Hide table of contents

Hi!! Im new to EA and have little to no background in economics/statistics. Im reading Doing Good Better, and came across this paragraph about QALYs. From what I understand, QALYs measure extending someone's life or improving it through through lifetime? The paragraph below is super confusing to me. What exactly does "7 QALYs" mean? And the back pain example is super confusing as well. 

"The first graph illustrates improving the quality of someone’s life by 20
percent for the sixty years of their life. That would amount to twelve
QALYs in total (60 x 20% = 12). The second graph illustrates extending the
life of someone who is currently at 70 percent health by ten years. That
amounts to seven QALYs overall (10 x 70% = 7). The QALY metric
therefore allows us to measure the size of benefits that different people
receive If you want, you can come up with your own personal quality weights.
Think of an ailment that you have suffered from at some point in your life.
Suppose you suffer from back pain, as I sometimes do. You could think to
yourself: If 10 represents how good my life is when I’m perfectly healthy,
how good is my life on a day when I’m suffering from back pain? This can
be difficult to answer, so a way to make your judgments more precise is to
ask yourself about what sorts of trade-offs you’d make. If you could live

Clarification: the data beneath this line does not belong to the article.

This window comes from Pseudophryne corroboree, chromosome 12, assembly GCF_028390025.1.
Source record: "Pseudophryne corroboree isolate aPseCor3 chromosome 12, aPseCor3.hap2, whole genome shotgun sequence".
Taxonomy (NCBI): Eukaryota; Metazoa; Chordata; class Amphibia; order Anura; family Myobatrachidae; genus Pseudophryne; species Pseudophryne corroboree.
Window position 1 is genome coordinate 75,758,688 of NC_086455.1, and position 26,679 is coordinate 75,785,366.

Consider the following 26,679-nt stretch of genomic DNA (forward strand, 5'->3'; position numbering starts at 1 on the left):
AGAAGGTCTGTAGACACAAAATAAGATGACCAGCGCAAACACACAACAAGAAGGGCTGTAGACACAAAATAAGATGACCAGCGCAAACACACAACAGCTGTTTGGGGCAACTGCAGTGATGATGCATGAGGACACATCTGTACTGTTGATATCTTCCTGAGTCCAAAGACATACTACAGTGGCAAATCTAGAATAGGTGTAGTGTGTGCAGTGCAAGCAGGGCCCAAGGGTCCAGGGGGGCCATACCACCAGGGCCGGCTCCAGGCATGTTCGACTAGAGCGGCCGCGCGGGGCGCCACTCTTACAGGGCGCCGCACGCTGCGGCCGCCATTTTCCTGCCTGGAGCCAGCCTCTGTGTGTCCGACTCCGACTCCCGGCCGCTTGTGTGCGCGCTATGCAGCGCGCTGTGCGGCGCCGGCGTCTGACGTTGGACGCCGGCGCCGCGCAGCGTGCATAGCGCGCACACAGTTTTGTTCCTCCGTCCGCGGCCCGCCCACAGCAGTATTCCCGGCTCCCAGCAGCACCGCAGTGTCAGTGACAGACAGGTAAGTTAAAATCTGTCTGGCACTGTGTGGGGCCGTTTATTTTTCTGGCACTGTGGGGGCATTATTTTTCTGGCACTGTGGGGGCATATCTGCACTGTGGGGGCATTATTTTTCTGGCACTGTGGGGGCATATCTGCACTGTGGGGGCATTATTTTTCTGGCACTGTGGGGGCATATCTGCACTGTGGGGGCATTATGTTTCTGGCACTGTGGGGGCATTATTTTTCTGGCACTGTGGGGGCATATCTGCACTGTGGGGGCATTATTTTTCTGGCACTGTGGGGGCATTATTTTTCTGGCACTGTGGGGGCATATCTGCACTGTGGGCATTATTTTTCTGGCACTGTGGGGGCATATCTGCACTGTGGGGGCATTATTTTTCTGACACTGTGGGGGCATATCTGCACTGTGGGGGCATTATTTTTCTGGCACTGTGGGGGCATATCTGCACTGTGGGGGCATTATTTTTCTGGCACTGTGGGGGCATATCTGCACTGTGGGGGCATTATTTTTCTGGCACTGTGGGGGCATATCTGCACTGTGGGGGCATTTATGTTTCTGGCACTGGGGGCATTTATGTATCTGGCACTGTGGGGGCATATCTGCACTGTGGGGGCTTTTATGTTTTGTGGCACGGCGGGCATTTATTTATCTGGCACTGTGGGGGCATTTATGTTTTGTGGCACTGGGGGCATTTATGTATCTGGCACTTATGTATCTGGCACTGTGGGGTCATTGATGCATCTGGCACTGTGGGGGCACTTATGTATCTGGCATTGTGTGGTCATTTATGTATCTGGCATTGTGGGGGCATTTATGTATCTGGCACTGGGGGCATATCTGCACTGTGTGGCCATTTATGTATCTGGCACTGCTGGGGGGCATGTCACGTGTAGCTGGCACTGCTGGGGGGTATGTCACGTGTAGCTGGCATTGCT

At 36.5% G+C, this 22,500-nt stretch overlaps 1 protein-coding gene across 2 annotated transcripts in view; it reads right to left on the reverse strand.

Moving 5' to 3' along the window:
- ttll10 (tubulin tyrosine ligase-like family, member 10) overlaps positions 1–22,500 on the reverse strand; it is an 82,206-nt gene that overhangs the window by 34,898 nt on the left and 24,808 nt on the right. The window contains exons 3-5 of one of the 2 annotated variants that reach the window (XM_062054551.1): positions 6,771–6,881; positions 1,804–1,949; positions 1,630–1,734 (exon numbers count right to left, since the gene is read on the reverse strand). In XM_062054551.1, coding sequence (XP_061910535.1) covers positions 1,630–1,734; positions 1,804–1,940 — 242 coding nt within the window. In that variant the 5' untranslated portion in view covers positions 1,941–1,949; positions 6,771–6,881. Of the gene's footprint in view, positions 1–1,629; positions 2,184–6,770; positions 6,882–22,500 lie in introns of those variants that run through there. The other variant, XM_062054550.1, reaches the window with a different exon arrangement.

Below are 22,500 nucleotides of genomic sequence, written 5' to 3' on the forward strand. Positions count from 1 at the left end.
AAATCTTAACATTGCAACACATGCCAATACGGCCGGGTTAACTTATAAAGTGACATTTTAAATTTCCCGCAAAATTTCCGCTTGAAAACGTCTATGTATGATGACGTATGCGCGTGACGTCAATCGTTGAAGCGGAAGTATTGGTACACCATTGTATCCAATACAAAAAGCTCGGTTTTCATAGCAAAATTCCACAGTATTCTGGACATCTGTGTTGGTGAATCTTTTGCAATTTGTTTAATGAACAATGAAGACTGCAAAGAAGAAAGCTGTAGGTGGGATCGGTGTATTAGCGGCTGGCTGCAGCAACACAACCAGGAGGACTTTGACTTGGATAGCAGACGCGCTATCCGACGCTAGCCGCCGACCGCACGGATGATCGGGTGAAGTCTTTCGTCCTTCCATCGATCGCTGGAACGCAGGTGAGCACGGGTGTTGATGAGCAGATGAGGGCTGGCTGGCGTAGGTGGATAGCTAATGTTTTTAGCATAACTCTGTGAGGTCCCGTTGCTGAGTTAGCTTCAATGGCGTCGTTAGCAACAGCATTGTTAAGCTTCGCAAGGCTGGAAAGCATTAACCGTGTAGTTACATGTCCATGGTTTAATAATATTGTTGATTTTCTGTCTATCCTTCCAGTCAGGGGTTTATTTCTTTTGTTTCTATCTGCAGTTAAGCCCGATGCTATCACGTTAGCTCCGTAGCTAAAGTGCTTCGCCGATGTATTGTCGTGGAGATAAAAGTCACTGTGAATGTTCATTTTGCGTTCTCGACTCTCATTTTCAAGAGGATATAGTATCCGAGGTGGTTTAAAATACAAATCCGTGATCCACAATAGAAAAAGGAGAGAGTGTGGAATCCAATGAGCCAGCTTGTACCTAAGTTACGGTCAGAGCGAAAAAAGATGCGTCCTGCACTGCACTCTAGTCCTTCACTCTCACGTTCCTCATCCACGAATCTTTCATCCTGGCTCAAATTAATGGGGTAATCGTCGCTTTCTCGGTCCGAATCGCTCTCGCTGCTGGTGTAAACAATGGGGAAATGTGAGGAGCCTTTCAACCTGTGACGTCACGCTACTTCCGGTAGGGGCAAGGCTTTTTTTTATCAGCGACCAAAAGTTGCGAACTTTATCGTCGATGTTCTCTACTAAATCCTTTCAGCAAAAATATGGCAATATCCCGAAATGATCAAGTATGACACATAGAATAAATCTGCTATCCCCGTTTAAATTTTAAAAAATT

one extra day at perfect health or a certain larger number of days living with
back pain, at what point would you be indifferent? In my own case, I’d be
indifferent between living an extra four days perfectly healthy, or an extra
five days with back pain. That suggests that I think life with back pain is 80
percent as good as life pain-free."




New Answer
New Comment

2 Answers sorted by

I found the Wikipedia page pretty useful and approachable as an introduction, it has a graphical representation of the graph in @ryancbriggs answer, similar to the ones in the book.

The brown area is the effect of the intervention in QALYs

I think that the quote about back pain refers to the Time trade-off methodology of computing QALYs.

For more details on how QALYs are computed in practice, you might be interested in this recent question and the many links in the answers and comments.

The definition on the forum topic page could also be useful, or some of the posts linked there.

Imagine an empty graph with an x and y axis. Imagine quality of life is on the y axis and amount of additional life is on the x (horizontal). If you add a year of life at perfect health, that’s a tall rectangle like a skyscraper. If you add lots of years of life at low quality (maybe with high pain), then that’s a long but low rectangle. The area of each rectangle is the number of QALYs. You can imagine many differently shaped rectangles can have the same area. Does that imagine help?

Curated and popular this week
Relevant opportunities